Indrek Martinson, Emeritus Professor and Director of the Institute of Atomic Physics at the University of Lund Sweden and former chair of the Physics Section of the Swedish Royal Academy of Sciences (and Adjunct Professor at the University of Toledo), died unexpectedly on November 14, 2009. 


Indrek was born on December 26, 1937 in Tartu, Estonia. Estonian had been independent since 1918, but during World War II it was occupied by Russia, then by Germany, and then again by Russia.  With the second Russian occupation, the Martinson family was forced to to leave their home and become refugees in Germany.   At that time World War II was still raging, and Germany was under heavy Allied air bombardment. During one air raid the Martinson family had a narrow escape.  A German soldier warned them that the bomb shelter nearest them was unsafe, and advised them to hurry across town to another more securely protected shelter. This was good advice, as the nearer shelter was totally destroyed in the bombing.


Indrek began his research as an assistant at the Nobel Institute of Physics in Stockholm, working under the directorship of Manne Siegbahn on beta- and gamma-ray spectroscopy. Interestingly, in a 1964 nuclear physics experiment, Indrek and a coworker set a lower limit to the lifetime of the proton that subsequently became a test of weak interaction theories.  In 1968 Professor Ingmar Bergström, then director of the Nobel Institute, suggested that Indrek investigate the field of time-resolved fast ion beam atomic spectroscopy, which was being developed by Stanley Bashkin and William Bickel at the University of Arizona.  An exchange program was arranged whereby Professor Bickel came to Stockholm, and Indrek spent a year working in the Tucson laboratory. 


After a very productive two year visit to Tucson, Indrek returned to Stockholm, at which time the Second International Beam Foil Conference was arranged by Indrek,  Jan Bromander, and Gordon Berry.  The Conference was held in June 1970 in Lysekil, on the west coast of Sweden.  By that time the field had greatly expanded, with many laboratories actively involved and many new measurements obtained.  In addition, the lifetime studies were now complemented by fine- and hyper-fine measurements using coherent excitation and quantum beat methods.


Indrek described the work to Manne Siegbahn, who became intrigued by the possibilities of atomic structure studies using accelerators. Siegbahn asked Indrek to inform him whenever he found new and interesting results were obtained. Thus, at least once each month Indrek met with Professor Siegbahn to go over the latest results. 


In 1976 Indrek was selected to occupy the Professorship at the University of Lund that had been vacated by the retirement of Bengt Edlén (earlier this chair had been occupied by Janne Rydberg).  As professor and director of the Atomic Physics Institute at Lund, Indrek brought about a merger of traditional high wavelength resolution metrology with fast ion beam time-resolved measurements, laser- and tokamak-produced plasma studies, synchrotron radiation measurements, and Fourier transform spectroscopy.  He and his coworkers made pioneering measurements of doubly-excited states, developed quantum beat techniques that yielded unprecedented accuracies in lifetime and fine-structure measurements, devised ingenious methods for directly observing forbidden transition rates through differential lifetime measurements, and made measurements that have altered accepted elemental abundances in the sun and stars.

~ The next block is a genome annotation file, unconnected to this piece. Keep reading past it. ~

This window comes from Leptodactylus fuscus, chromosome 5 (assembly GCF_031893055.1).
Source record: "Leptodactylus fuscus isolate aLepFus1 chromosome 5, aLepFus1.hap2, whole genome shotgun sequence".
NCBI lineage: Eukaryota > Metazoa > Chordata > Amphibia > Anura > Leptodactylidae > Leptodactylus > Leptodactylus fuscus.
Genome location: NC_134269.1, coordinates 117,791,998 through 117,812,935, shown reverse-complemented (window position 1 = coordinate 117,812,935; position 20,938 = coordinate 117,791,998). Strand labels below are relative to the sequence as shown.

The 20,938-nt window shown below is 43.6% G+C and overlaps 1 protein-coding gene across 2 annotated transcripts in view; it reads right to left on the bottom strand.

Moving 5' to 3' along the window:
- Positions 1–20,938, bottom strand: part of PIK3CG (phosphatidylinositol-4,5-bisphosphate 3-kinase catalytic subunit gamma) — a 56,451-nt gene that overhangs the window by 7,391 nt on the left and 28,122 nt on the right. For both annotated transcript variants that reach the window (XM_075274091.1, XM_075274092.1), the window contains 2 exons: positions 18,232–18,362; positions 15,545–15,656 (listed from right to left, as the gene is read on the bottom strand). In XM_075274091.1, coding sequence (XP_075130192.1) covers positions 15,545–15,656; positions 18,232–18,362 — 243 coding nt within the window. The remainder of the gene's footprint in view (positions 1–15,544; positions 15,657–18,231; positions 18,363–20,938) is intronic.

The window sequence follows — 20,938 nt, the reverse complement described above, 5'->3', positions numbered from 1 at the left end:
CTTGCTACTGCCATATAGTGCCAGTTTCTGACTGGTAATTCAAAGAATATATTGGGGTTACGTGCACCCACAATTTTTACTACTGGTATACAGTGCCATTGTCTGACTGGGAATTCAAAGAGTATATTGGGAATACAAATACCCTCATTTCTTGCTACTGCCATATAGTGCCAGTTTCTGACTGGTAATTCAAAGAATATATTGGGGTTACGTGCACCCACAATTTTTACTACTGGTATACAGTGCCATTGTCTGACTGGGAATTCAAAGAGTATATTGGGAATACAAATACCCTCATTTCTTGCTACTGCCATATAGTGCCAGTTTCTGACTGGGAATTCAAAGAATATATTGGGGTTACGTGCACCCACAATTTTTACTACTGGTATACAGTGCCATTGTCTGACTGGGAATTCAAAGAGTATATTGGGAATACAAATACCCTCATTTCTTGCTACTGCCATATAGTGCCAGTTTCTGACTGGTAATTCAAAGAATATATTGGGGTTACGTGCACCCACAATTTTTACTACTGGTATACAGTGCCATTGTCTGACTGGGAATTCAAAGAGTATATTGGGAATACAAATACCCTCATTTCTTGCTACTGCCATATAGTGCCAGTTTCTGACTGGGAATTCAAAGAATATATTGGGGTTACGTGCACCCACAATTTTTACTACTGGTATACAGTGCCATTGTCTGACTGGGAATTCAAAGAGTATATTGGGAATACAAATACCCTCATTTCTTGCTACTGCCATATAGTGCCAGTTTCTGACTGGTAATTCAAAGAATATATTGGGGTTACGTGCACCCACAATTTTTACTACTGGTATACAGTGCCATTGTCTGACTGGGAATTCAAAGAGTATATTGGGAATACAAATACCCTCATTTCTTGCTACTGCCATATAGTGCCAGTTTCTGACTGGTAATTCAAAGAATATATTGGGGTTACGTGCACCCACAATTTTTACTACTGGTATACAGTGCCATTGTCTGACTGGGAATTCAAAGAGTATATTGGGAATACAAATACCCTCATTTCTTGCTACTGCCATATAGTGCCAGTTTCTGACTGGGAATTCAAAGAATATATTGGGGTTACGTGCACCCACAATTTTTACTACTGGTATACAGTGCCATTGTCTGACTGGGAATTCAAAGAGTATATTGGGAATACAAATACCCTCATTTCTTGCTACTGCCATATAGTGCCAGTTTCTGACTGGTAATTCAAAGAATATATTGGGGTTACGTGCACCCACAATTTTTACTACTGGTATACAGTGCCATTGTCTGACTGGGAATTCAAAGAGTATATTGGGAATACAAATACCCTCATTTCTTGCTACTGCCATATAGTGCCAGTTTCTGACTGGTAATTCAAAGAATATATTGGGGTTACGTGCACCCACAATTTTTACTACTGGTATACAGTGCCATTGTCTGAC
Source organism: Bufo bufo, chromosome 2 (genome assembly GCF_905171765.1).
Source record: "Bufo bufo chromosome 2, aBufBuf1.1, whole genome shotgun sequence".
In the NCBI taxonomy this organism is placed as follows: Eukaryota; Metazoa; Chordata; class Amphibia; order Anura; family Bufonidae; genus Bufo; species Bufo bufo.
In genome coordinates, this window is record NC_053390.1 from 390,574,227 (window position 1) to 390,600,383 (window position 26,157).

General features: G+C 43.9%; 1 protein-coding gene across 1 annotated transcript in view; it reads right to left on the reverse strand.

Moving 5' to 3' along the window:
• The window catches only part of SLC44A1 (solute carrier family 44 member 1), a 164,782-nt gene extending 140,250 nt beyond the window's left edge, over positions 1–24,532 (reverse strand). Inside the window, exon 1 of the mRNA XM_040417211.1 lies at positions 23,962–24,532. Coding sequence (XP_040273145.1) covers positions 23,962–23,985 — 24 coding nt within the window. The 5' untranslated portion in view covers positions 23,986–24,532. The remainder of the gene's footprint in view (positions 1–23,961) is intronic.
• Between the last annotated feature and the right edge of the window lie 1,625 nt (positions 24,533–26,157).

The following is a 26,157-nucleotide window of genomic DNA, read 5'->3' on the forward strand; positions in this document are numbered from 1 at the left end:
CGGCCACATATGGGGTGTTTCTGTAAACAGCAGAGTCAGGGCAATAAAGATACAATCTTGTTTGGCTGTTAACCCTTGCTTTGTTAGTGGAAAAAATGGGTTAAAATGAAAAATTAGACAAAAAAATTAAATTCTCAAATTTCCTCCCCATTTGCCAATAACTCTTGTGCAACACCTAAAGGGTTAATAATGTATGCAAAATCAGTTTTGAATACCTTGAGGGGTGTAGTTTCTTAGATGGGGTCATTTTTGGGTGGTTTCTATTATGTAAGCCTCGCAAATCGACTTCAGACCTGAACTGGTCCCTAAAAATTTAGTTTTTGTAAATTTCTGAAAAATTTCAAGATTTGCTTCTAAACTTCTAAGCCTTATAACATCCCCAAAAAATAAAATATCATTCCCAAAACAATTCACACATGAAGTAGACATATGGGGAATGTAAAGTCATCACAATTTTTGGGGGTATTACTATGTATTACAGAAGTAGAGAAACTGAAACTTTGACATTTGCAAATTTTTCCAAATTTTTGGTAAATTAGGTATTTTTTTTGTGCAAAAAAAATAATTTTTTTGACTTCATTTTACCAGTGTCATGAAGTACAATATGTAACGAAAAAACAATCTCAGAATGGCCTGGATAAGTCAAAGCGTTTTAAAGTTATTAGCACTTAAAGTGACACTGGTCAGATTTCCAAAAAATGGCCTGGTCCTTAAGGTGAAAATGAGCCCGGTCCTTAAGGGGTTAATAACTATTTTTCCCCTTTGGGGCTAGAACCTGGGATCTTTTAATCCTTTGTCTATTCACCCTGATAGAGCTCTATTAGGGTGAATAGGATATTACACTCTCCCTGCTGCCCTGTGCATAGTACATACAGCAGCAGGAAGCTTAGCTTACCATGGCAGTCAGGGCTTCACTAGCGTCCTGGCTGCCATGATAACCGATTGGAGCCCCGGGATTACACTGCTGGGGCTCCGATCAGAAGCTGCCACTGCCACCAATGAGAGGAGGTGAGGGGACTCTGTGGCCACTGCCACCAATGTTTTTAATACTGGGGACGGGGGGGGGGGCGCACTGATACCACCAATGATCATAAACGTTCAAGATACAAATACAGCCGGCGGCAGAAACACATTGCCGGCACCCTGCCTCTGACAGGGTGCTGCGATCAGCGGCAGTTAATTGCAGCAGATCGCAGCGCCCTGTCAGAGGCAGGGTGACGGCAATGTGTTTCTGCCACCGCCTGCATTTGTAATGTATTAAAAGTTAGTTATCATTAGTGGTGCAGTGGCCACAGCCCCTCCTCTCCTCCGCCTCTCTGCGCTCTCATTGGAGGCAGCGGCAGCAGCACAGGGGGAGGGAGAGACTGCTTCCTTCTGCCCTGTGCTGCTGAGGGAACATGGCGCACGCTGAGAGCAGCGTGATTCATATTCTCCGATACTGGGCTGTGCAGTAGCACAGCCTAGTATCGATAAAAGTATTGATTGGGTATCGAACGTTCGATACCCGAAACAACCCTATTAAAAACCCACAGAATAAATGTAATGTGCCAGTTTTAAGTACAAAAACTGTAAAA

In addition to his own contributions, Indrek also created an atmosphere of international cooperation through which many individuals and techniques have been brought together.  He took a leading role in forging links between western scientists and their counterparts in Estonia, Lithuania, Russia, China, and Japan. These contributions have been recognized in many ways, with the most poignant occurring in 1991, when Indrek was invited to return to the city of his birth to receive an Honorary Doctorate from the University of Tartu.  He also received the Estonian White Star Order, and was elected a member of the Estonian and the Lithuanian academies of science.


Indrek’s life was rich and varied, emerging as a refugee in war-torn Europe to become an eminent scientist and distinguished professor, and to oversee the awarding of the Nobel Prize in Physics at the Royal Swedish Academy of Sciences.  In addition to his abilities as a physicist, Indrek had an intense interest in and knowledge of music and sports, and was a highly ranked chess player. When international chess masters visited Stockholm, Indrek often entertained them, and was able to hold Bobby Fischer to a draw. 


Indrek was a very gifted and imaginative scientist, a great humanitarian, and one of the kindest and most personable people that we have known. He is mourned by his wife Evi, daughters Liisa, Tiina and Maria and their husbands, and three grandchildren.